AUGUST 19, 2017 - Ontario's talented Ontario Sire Stakes three-year-old pacing colts will light up Georgian Downs on Sunday evening in advance of the Innisfil oval's harness racing signature event, the $75,000 Honourable Earl Rowe Invitation Trot. The pacing colts will kick things off at 6 pm in the first race and maintain the excitement in Races 4 and 7. Division point leader Dream Of Luck will be looking to pad his lead from Post 4 in the third $18,800 Grassroots division, squaring off against a field of seven that includes number three colt Kazimoto at Post 8 and eighth-ranked Frontier Seelster from Post 7. "He trained down, as a two-year-old, as a top colt, but he needed time to mature," said trainer Jeff Gillis of Dream Of Luck's journey to the top of the standings. "I thought he was a Gold colt, I really thought he was a pretty nice colt, but through the winter he didn't really race very good at all. Since we put him on Lasix (May 21) he's been very consistent and he actually, I think he's getting better." In four Grassroots appearances Dream Of Luck has recorded two wins, one second and one fourth for a point tally of 133, nine points ahead of rival Southwind General. The Camluck gelding also has a pair of overnight wins to his credit and has banked $57,009 lifetime for Mississauga, ON resident Gillis and his partners Mac Nichol of Burlington, ON and Gerald Stay of Buffalo, NY. In addition to Dream Of Luck, Gillis will send out Major Athens in the Honourable Earl Rowe Invitation Trot, getting Post 6 for the Race 9 contest. The Andover Hall son comes into Sunday's test off a pair of seventh-place finishes south of the border, but Gillis is hopeful that the winner of $758,855 lifetime is poised for a sharper effort. "He was racing really well until we went down to Ohio (June 10) and I didn't think he raced very good there and he's struggled a bit in a couple recent efforts, but he schooled well and I'm happy with the way he's heading into the race," said the trainer, who conditions Major Athens for Howard Taylor of Philadelphia, PA. "Hopefully we have some trip luck. There's obviously some quality horses in there, but I think he can contend in there with the right trip." It will be up to Georgian Downs' leading driver Bob McClure to find the right trip for both Major Athens and Dream Of Luck. Sunday's appearance will be McClure's first behind both horses, but Gillis is confident in the young reinsman's ability to put the pair in contention. "I've got tremendous confidence in Bob. He's been very professional with me at all times, and I really appreciate that, and he's always well prepared, he's always watched replays," said Gillis. "I think he's got a bright future." Elora, ON resident McClure has been on a roll in recent weeks, capturing the Dream Of Glory Trot at Hanover Raceway on August 5 and the Battle of the Belles at Grand River Raceway on August 7. In addition to Dream Of Luck he will steer Grassroots contenders Silverinyourpocket from Post 1 in the first race and Ugottobinittowinit from Post 5 in the second division. Along with the exciting racing action, Georgian Downs has a full slate of family fun activities lined up for fans on Sunday, including a giant maze, Toy Story 3 inflatables, baseball pitching cage and air brush and glitter tattoos. All the excitement gets under way at 6 pm. "It's a great night for racing, hopefully a lot of people come out," said Gillis. OSS Program Information For rules, notices, Program changes, up-to-date point standings, race replays, and more, visit: Ontario Racing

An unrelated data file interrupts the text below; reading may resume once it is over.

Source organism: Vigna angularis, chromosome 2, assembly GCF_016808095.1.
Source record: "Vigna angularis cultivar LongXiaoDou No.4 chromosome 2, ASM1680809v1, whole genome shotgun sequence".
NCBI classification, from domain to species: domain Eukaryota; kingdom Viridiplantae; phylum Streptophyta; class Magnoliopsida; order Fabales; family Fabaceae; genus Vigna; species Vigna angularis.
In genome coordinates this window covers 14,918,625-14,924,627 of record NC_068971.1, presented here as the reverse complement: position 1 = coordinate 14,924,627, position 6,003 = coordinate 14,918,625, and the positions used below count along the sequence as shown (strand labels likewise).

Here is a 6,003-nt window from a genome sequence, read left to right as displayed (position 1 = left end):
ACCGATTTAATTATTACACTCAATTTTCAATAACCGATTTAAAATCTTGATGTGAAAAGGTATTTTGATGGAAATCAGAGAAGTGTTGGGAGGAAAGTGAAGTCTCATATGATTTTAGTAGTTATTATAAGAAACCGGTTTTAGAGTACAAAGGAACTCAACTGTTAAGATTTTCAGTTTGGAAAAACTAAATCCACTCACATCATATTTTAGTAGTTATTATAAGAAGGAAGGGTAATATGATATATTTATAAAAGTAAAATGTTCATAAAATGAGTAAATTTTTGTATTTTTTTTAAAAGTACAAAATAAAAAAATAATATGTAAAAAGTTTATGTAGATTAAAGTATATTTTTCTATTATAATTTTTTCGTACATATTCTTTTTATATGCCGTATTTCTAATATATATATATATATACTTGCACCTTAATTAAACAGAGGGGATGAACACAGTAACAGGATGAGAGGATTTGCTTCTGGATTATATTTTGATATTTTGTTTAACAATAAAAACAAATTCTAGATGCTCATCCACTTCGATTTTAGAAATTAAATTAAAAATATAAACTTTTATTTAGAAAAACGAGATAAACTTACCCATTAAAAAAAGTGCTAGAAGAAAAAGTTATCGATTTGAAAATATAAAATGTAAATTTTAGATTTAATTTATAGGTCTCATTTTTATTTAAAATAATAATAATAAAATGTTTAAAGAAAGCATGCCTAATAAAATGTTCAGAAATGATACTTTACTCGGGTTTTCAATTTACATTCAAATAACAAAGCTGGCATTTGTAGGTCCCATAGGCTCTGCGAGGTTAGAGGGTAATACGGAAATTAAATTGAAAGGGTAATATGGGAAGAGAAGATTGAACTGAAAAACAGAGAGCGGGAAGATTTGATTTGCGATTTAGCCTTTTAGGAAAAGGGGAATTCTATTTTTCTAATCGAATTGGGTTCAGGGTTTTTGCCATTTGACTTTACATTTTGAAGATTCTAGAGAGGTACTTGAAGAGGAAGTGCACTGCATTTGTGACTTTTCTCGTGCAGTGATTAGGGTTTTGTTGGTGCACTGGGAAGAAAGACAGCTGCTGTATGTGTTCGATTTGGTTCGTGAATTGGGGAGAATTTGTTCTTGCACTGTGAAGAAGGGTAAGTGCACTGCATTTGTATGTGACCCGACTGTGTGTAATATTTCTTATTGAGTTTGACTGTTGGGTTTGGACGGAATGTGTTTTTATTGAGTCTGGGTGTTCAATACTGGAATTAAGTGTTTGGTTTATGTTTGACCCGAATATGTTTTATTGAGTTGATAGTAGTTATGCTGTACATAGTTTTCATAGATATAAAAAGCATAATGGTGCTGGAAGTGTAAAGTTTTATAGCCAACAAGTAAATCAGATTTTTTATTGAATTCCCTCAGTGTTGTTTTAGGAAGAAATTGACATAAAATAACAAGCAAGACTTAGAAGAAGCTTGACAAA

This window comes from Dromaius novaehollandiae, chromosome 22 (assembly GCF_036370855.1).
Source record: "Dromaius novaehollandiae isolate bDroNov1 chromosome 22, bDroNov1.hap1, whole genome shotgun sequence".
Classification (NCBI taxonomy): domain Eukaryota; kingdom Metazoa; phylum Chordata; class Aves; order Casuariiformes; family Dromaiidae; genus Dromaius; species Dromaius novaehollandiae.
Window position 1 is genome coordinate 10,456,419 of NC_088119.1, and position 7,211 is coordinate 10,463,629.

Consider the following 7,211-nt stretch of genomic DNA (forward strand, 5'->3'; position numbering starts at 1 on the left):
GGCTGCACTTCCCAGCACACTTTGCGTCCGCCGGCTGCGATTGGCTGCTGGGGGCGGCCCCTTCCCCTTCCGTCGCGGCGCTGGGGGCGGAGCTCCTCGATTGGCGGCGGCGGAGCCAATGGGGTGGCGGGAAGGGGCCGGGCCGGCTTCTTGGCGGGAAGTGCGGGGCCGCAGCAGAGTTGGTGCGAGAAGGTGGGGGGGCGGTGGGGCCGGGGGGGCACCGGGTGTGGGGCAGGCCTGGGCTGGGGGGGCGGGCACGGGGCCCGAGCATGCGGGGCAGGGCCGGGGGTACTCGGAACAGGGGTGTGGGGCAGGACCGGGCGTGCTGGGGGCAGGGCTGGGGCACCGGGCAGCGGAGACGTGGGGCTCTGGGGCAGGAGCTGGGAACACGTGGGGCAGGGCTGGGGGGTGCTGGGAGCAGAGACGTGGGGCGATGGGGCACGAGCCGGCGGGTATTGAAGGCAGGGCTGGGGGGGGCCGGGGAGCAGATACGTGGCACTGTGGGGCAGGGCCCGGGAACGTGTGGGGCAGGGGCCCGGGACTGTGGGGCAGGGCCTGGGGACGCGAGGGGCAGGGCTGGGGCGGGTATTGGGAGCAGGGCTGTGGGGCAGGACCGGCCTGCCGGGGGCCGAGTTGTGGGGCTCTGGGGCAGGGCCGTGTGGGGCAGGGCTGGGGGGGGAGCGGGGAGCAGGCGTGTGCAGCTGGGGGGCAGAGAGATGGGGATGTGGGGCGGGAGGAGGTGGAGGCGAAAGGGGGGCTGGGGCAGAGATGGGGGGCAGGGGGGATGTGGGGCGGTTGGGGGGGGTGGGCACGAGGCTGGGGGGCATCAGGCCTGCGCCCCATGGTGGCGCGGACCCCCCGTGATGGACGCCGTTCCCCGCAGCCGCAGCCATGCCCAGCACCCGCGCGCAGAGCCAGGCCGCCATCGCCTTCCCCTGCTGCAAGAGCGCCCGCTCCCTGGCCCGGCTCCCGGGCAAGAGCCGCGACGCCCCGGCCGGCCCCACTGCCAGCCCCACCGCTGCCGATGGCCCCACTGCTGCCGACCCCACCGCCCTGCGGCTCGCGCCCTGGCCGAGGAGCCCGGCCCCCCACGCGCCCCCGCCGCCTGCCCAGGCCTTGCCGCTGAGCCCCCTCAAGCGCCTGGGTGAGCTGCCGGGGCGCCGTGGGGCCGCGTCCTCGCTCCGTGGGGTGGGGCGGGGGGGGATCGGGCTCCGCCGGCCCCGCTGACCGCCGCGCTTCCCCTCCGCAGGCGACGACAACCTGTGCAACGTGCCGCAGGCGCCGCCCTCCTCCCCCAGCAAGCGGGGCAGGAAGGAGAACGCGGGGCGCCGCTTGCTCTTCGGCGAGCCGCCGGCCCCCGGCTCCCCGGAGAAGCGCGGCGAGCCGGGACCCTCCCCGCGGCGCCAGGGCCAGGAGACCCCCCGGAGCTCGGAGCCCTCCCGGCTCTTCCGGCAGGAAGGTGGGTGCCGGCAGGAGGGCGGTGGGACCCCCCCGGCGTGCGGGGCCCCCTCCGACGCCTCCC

Charlottetown, PEI -- On Saturday, August 19, the International Media Award winners were announced at the 25th edition of the harness racing World Trotting Conference, hosted in Charlottetown, PEI. Winners in eight categories were awarded at the closing ceremonies. Here is a complete list: BEST PHOTOGRAPHY France 'Waterworks', photographed by Jean Luc Lamaere BEST NEWS ARTICLE Australia 'Desperate attempt to save promising pacer', written by Paul Courts BEST MAGAZINE ARTICLE Sweden 'The man from Finnskogen', written by Even Elvenes BEST VIDEO OR FILM (ONLINE INCLUDED) AD France Prix D'Amerique, produced by Le Trot TV BEST TELEVISION PROGRAM OR DOCUMENTARY Sweden The Ultimate Triumph, Produced by Kanal 75 AB; Producer: Lissi Gustafsson BEST POSTER Canada San Pail, Produced by Standardbred Canada. Art Director: Kathy Wade Vlaar. Graphic Designer: Andrea Bertucci BEST WEBSITE Sweden; Chief Editor: Joakim Svensson BEST SOCIAL MEDIA Australia - Scott Hamilton Media